Matt Alder (5m 36s):
I mean, that’s really interesting. Obviously, it’s a very successful business that’s grown impressively over the years. Is that the absolute key to the success? Do you think that the fact that you do promote people from within? Is that kind of a really important part of it?
Mayra Chimienti (5m 53s):
You know, I get asked so many times, what makes Mr. Carwash so great? And I think at the core is that we have put the people at the center of everything that we do. All of our decisions have been surrounded by our people and that has led us through wonderful things. And early investments and development of our people and building that standard. And, you know what, it’s so cliché people think you take care of people to take care of your customers, but saying it and doing it are two different things. And when I look back at our trajectory, we’ve always put forth the investments the time. And it’s a hard thing to do, Matt, because most commented that this isn’t an immediate ROI that you get out of building some of these investments that they pay off in the long run.
Mayra Chimienti (6m 36s):
So, when you look at, I think our success is that we’ve done all our decisions surrounding our people. We’re going to invest in them, we’re going to pay them well, we’re going to treat them well, we’re going to train them. And that has paid off for us in the long run. I think through that we have built an endearing brand across 400 units throughout the entire United States. And I love the fact that I get so many comments from folks, that the consistent theme is like your people are so great. When I go to your locations, it doesn’t matter if it’s in Spokane, if it’s in Tampa, Florida, if it’s in Pennsylvania. Everybody’s always smiling. There’s a sense of ownership and pride that people get. And that’s hard to make repeatable. And we have a wonderful team here at our Tucson headquarters that is here to support the field teams and make their lives easier and more successful.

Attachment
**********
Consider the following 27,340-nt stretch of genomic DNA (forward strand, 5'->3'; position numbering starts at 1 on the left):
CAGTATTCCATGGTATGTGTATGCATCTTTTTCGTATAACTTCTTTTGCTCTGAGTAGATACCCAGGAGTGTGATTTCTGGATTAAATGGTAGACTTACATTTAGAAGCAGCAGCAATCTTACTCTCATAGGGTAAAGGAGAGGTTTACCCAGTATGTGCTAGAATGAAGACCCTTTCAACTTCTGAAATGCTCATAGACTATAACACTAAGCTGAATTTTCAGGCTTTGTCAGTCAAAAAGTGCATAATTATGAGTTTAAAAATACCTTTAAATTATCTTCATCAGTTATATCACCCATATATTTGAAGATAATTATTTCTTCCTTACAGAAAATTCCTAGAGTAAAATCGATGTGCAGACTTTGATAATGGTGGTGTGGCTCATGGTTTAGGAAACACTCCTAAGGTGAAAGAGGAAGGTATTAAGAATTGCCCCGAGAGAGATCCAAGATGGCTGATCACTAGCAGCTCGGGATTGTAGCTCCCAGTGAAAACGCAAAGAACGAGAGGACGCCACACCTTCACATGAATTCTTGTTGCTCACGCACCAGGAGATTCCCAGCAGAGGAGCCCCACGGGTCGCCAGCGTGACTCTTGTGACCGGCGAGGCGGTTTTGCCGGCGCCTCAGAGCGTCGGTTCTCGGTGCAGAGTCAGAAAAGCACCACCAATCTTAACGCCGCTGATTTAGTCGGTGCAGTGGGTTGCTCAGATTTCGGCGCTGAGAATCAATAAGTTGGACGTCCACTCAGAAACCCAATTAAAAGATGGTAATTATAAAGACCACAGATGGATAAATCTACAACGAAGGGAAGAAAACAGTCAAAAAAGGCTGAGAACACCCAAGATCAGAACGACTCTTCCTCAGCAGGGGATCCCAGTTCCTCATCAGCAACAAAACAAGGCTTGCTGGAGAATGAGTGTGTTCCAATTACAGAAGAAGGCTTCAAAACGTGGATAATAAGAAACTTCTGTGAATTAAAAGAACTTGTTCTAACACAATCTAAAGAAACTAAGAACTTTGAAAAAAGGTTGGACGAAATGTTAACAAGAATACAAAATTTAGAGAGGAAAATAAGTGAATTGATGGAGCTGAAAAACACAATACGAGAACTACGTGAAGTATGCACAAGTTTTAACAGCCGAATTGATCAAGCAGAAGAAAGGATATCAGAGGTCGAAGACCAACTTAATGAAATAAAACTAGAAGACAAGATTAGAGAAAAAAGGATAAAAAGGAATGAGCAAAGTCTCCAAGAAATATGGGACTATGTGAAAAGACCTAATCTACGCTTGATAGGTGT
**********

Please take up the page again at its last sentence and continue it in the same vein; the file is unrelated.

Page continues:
Mayra Chimienti (7m 23s):
So, this is all part of our secret sauce.
Matt Alder (7m 26s):
I think that’s really interesting in terms of the customer feedback there. So, did you see a really strong correlation between the way that you treat your employees and employee happiness? And, you know, the success of the business in terms of the way that customers are looked after?
Mayra Chimienti (7m 45s):
Oh, absolutely. I mean, there is a direct correlation. When you look at, if you take care of your people, they’re going to be happy coming to work, they’re going to feel they have purpose, they’re going to feel that there’s a company that is investing in them. And that naturally shows up in how they show up to work. And our customers feel it. They see it when they’re on our sites. I mean, they tell us immediately. And you know, what’s strange is that we are operating, the majority of our locations run this express exterior model, which for those that are new to the carwash industry, it’s one that you come in, you drive in, you’re out within three to five minutes. So, you can ask yourself, well, how can you really enhance an experience there? Well, a lot of it is through the nonverbal communication is. So those short interactions with the folks that are greeting you and just saying, “How are you doing today?” And when you feel that it’s genuine, it automatically enhances that customer experience?